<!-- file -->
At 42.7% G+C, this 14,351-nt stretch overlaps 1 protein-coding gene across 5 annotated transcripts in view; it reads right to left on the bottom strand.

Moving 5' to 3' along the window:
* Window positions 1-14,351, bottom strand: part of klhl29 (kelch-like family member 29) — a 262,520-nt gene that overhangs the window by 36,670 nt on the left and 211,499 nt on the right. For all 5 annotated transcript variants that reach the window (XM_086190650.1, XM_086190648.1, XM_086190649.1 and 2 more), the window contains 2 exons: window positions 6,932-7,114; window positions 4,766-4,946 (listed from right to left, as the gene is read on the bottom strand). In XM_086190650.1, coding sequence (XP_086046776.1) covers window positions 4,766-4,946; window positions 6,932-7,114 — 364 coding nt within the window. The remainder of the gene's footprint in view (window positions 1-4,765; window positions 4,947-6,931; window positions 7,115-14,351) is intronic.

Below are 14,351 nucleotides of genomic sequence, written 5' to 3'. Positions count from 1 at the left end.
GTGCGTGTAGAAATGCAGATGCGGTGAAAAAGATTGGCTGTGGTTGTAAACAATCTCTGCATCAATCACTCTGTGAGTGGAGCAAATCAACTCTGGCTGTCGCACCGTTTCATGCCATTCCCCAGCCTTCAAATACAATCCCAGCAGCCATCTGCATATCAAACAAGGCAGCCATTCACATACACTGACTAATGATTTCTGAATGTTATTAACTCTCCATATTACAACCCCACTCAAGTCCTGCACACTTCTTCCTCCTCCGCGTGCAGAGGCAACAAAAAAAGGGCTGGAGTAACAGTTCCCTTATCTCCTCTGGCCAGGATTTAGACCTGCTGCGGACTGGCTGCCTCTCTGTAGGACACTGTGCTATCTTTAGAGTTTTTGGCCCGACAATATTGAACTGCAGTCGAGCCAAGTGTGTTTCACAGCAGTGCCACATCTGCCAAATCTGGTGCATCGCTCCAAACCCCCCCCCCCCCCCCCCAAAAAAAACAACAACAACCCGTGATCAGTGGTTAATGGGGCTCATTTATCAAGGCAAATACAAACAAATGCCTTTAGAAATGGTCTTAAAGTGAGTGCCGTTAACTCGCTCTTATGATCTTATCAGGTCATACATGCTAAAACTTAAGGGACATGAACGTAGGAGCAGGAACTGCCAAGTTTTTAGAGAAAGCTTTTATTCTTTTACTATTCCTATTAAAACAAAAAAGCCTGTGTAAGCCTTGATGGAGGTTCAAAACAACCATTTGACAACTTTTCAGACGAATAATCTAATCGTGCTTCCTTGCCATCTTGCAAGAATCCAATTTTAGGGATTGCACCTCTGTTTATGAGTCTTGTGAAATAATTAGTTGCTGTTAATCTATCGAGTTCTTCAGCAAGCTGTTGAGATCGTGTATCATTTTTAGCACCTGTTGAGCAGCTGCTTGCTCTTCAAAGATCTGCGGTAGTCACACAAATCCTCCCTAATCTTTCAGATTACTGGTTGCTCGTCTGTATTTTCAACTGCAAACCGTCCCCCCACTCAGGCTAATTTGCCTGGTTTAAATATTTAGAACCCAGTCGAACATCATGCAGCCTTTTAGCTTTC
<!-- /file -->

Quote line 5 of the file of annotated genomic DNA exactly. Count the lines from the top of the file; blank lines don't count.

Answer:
GTGCGTGTAGAAATGCAGATGCGGTGAAAAAGATTGGCTGTGGTTGTAAACAATCTCTGCATCAATCACTCTGTGAGTGGAGCAAATCAACTCTGGCTGTCGCACCGTTTCATGCCATTCCCCAGCCTTCAAATACAATCCCAGCAGCCATCTGCATATCAAACAAGGCAGCCATTCACATACACTGACTAATGATTTCTGAATGTTATTAACTCTCCATATTACAACCCCACTCAAGTCCTGCACACTTCTTCCTCCTCCGCGTGCAGAGGCAACAAAAAAAGGGCTGGAGTAACAGTTCCCTTATCTCCTCTGGCCAGGATTTAGACCTGCTGCGGACTGGCTGCCTCTCTGTAGGACACTGTGCTATCTTTAGAGTTTTTGGCCCGACAATATTGAACTGCAGTCGAGCCAAGTGTGTTTCACAGCAGTGCCACATCTGCCAAATCTGGTGCATCGCTCCAAACCCCCCCCCCCCCCCCCCAAAAAAAACAACAACAACCCGTGATCAGTGGTTAATGGGGCTCATTTATCAAGGCAAATACAAACAAATGCCTTTAGAAATGGTCTTAAAGTGAGTGCCGTTAACTCGCTCTTATGATCTTATCAGGTCATACATGCTAAAACTTAAGGGACATGAACGTAGGAGCAGGAACTGCCAAGTTTTTAGAGAAAGCTTTTATTCTTTTACTATTCCTATTAAAACAAAAAAGCCTGTGTAAGCCTTGATGGAGGTTCAAAACAACCATTTGACAACTTTTCAGACGAATAATCTAATCGTGCTTCCTTGCCATCTTGCAAGAATCCAATTTTAGGGATTGCACCTCTGTTTATGAGTCTTGTGAAATAATTAGTTGCTGTTAATCTATCGAGTTCTTCAGCAAGCTGTTGAGATCGTGTATCATTTTTAGCACCTGTTGAGCAGCTGCTTGCTCTTCAAAGATCTGCGGTAGTCACACAAATCCTCCCTAATCTTTCAGATTACTGGTTGCTCGTCTGTATTTTCAACTGCAAACCGTCCCCCCACTCAGGCTAATTTGCCTGGTTTAAATATTTAGAACCCAGTCGAACATCATGCAGCCTTTTAGCTTTC